The CSUN National Society of Collegiate Scholars members presented a unique presentation to students who came for a free meal at the World Hunger event on March 28 at the Shoshone Room in the Satellite Student Union.
The NSCS wanted to gather CSUN students and inform them about the poverty, hunger, and social injustices that are occurring around the world. The process of informing was done in the form of role playing.
Students were lured in by the announcement of free food but had no idea what was waiting for them at the door.
“How can college students reject free food,” CSUN student Anna Gomez said. “When I came in they said pick a piece of paper out of a hat. It said I was part of the high-income group with four other people.”
As people entered into the Shoshone room, an NSCS member was waiting by the door with a black hat that contained 100 pieces of folded paper identifying which social class the students belonged to for the evening.
The higher classes were seated at a round table. The table was covered with a pink table cloth, utensils, plates and glasses of water constantly refilled at the sight of emptiness. They were served a three-course meal of meat, salad and dessert.
The middle classes were seated on chairs and were later served rice and beans while the lower-class sat on the floor with rice and water.
As students were seated in their appropriate areas, NSCS members shared facts about the groups’ economic status.
Fifteen percent of the world’s population makes $976,000 or more a year. This group receives the best medical care and can afford to send their children to college. They live in a secure home and own multiple television sets.
Conversely, the low-income group makes up 60 percent of the population. They make, on average, $2.50 a day and can barely afford basic needs such as food, water and shelter, NSCS members said.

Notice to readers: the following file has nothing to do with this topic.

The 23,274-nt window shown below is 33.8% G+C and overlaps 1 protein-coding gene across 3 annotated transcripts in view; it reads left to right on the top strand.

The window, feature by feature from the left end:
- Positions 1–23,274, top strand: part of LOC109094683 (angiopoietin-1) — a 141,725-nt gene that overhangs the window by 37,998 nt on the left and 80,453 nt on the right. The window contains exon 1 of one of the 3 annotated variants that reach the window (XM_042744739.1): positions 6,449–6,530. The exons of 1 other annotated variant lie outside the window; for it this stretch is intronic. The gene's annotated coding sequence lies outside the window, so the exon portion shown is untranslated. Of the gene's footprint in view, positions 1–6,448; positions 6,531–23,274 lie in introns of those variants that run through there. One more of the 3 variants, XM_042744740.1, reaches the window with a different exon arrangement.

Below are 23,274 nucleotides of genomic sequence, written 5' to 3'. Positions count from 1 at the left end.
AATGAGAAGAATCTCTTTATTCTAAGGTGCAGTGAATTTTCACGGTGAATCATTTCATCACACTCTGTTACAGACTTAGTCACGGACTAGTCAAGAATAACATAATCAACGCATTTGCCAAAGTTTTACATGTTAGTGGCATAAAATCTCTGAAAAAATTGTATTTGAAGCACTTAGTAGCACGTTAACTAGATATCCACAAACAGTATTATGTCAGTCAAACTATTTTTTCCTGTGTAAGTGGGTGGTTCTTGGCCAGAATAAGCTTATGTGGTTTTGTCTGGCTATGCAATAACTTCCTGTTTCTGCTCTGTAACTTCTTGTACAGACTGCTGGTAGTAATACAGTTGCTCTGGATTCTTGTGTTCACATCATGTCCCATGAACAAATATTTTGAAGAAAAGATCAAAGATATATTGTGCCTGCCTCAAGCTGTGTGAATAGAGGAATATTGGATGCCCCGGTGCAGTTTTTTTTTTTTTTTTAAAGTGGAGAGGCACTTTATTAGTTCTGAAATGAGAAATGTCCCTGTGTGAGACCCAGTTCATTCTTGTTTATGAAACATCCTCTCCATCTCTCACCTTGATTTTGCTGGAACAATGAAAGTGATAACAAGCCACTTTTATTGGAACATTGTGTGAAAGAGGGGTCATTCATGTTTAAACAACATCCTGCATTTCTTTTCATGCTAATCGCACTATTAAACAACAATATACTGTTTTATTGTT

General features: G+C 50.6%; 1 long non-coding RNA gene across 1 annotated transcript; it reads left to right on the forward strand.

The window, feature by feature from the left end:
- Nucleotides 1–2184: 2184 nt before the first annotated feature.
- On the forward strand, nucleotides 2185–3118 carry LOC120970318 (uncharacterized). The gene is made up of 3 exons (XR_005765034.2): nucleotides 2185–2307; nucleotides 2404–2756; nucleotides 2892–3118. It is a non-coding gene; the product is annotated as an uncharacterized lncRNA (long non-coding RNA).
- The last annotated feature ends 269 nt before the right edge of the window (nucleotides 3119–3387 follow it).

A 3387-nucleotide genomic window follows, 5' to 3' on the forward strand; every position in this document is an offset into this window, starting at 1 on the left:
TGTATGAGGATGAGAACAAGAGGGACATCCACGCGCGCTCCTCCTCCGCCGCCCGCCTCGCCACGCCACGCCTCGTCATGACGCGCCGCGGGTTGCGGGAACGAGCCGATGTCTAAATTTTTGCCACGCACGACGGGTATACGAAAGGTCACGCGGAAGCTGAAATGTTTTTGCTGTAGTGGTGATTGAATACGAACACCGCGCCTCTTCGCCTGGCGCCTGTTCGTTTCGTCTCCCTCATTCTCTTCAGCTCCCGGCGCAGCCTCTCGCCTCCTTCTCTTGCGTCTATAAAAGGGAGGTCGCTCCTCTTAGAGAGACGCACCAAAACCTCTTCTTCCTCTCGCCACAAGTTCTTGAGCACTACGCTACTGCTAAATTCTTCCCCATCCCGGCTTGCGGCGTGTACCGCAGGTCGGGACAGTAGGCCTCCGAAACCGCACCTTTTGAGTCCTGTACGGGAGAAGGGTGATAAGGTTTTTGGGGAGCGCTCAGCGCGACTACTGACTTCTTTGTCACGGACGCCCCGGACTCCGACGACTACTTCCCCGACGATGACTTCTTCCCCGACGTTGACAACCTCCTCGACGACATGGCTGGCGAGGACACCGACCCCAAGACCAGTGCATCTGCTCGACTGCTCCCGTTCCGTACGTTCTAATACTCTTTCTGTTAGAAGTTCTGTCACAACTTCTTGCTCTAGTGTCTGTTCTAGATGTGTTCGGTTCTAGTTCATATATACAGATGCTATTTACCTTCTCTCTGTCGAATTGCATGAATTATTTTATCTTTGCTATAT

As Gomez was eating her salad during the presentation, other members sat quietly on the floor without food.
“They (NSCS) kept telling me I can start eating while the other people were hungry,” Gomez said. “I felt bad but it’s a fact of life. It was an eye-opener to go into another person’s shoes. But the re-enactment was just a demonstration to educate.”
Not everyone took it as an educational experience. The majority of students who were role-playing for the lower-income group began to leave after they were told their free dinner would consist of rice and water.
“Some people wish to even have that rice,” said Kevin Guillen, a NSCS member. “I know you guys are mature students. Let’s just live in the moment and help make a difference. Just expanding the knowledge is helping out.”
Guillen tried to keep students involved in the event with words but many of their stomachs spoke louder to them.
“The only way to bribe them was to offer free food,” said Anna Perera, graduating senior and NSCS president who introduced the idea of this event to the staff members. “When some walked out I was pretty upset at first, then I realized that’s what happens in life.”
More than 800 million people suffer from chronic hunger while some can afford to enjoy a hearty meal and dispose amounts of food greater than a low-income has to feed their entire family. This scenario was displayed as the high-income role players disposed of their leftovers as the low-income group were eating bits of watered rice with their hands.
After the point was made and students understood the idea of how poverty and hunger occur, there was time of sharing from personal stories to revelations of the issue.
“Some people can have an extravagant meal and some people in America go through trash to eat,” said Audris Cotton, one of the speakers for the event.
After a time of sharing everyone in the room was able to enjoy a full meal.